Big Data has taken the technology world by storm, but what is the potential value and implications that could come from Big Data?

In January, President Obama asked senior advisor John Podesta to lead a comprehensive review on how data collection and analysis are affecting citizens’ privacy. Today, Podesta and his comprehensive review team are ready to present their findings.

“We knew better than to try to answer every question about Big Data in three months,” Podesta wrote on the White House blog. “But we are able to draw important conclusions and make concrete recommendations for Administration attention and policy development in a few key areas.”

Podesta and his working group found that while Big Data is saving lives, making the economy work better and saving taxpayer dollars, it raises some serious concerns about privacy.

“In particular, our review raised the question of whether the ‘notice and consent’ framework, in which a user grants permission for a service to collect and use information about them, still allows us to meaningfully control our privacy as data about us is increasingly used and reused in ways that could not have been anticipated when it was collected,” he wrote.

Big Data tools can change the balance of power between government and citizens, according to the group. It can provide benefits that improve service delivery or detect payment fraud, but it also has the potential to chill free speech or free association, the group said.

The group also found that Big Data tools could leak intimate personal information and lead to discriminatory outcomes.

As a result of their findings, the working group made six actionable policy recommendations:
• Advance the Consumer Privacy Bill of Rights: “Consumers deserve clear, understandable, reasonable standards for how their personal information is used in the Big Data era.”
• Pass national data breach legislation: “Congress should pass legislation that provides for a single national data breach standard, along the lines of the Administration’s 2011 Cybersecurity legislative proposal.”
• Extend privacy protections to non-U.S. persons: “The Office of Management and Budget should work with departments and agencies to apply the Privacy Act of 1974 to non-U.S. persons where practicable, or to establish alternative privacy policies that apply appropriate and meaningful protections to personal information, regardless of a person’s nationality.”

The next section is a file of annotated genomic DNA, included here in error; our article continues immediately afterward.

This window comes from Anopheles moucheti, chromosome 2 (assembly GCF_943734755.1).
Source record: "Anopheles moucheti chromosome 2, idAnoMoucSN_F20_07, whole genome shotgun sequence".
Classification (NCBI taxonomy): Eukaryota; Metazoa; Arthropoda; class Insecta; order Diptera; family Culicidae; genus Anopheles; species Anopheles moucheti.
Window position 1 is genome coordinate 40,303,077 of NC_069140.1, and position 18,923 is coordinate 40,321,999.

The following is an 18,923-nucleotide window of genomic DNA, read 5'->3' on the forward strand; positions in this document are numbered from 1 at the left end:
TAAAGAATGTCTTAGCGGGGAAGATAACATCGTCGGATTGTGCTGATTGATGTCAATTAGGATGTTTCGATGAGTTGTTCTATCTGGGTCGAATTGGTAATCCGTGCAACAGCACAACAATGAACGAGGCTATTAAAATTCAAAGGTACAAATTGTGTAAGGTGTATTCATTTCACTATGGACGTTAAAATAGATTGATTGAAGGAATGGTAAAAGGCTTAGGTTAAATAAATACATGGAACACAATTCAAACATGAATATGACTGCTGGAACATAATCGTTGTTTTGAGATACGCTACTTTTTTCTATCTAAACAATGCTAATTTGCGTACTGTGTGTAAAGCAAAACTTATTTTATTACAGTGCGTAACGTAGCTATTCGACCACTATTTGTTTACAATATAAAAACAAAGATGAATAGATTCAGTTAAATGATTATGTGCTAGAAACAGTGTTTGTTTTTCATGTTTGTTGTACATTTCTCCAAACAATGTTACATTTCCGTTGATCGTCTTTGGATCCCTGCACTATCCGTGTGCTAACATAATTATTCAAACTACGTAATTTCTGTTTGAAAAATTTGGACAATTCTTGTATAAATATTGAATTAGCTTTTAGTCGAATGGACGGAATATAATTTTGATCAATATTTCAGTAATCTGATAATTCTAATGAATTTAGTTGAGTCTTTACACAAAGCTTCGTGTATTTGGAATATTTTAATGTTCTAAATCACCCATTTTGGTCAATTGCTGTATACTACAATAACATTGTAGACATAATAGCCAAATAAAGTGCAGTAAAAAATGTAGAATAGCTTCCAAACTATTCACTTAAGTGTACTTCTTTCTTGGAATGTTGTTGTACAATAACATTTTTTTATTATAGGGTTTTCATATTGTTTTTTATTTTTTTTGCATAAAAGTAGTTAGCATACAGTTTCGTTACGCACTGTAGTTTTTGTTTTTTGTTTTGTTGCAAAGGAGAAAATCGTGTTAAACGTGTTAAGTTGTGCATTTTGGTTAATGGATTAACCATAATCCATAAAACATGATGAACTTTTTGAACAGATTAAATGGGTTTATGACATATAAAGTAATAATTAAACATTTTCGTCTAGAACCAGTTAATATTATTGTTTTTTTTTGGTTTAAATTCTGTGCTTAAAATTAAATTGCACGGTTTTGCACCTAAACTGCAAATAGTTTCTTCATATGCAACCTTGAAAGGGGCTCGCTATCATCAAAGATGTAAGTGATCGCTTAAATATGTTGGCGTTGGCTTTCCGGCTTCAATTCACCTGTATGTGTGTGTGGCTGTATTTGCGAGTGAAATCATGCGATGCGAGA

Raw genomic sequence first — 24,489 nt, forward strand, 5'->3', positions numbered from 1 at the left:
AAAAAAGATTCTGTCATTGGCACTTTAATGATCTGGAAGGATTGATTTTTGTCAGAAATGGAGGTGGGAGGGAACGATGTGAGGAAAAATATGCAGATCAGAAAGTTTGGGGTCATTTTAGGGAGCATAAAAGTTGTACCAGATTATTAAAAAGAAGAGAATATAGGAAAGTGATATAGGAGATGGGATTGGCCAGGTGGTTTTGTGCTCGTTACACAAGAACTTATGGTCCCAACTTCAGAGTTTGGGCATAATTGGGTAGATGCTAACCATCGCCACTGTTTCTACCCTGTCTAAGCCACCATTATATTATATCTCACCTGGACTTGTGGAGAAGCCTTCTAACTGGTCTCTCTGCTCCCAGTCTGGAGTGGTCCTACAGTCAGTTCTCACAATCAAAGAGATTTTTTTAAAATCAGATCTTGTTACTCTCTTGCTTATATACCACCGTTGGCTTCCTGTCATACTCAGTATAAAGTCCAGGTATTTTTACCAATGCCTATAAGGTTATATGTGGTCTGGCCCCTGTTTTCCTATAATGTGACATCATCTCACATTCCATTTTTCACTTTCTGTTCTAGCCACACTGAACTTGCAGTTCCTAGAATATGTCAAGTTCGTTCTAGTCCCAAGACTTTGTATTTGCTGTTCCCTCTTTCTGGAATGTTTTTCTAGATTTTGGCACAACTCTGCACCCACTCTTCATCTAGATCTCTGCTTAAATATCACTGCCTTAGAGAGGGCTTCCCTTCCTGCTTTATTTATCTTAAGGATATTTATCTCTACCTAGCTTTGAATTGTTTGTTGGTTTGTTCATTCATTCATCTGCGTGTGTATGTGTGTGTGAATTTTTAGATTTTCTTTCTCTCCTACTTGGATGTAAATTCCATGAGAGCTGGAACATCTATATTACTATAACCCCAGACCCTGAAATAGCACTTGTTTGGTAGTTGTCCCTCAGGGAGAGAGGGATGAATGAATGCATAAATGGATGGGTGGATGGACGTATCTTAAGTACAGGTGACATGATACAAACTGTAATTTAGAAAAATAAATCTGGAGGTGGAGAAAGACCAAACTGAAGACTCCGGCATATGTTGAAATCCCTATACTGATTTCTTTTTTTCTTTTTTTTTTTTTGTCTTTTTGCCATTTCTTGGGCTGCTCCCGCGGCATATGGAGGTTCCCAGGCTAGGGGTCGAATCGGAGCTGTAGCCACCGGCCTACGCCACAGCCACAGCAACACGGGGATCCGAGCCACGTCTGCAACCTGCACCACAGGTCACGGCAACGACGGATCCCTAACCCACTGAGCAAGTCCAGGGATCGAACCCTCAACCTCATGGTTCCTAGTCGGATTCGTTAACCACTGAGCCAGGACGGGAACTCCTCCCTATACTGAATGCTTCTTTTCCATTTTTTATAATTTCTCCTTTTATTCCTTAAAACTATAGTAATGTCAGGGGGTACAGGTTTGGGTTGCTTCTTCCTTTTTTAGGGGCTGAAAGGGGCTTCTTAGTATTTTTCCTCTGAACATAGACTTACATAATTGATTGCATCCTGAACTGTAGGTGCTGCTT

• Ensure data collected on students in school is used for educational purposes: “Big Data and other technological innovations, including new online course platforms that provide students real-time feedback, promise to transform education by personalizing learning.”
• Expand technical expertise to stop discrimination: “The federal government’s lead civil rights and consumer protection agencies should expand their technical expertise to be able to identify practices and outcomes facilitated by Big Data analytics that have a discriminatory impact on protected classes, and develop a plan for investigating and resolving violations of law.”
• Amend the Electronic Communications Privacy Act: “Congress should amend ECPA to ensure the standard of protection for online, digital content is consistent with that afforded in the physical world—including by removing archaic distinctions between e-mail left unread or over a certain age.”

“No matter how quickly technology advances, it remains within our power to ensure that we both encourage innovation and protect our values through law, policy, and the practices we encourage in the public and private sector,” Podesta wrote.

The working group that set out with Podesta to take a look at Big Data included Secretary of Commerce Penny Pritzker, Secretary of Energy Ernest Moniz, the President’s Science Advisor John Holdren, the President’s Economic Advisor Jeff Zients, and other senior officials.

The full report is available here.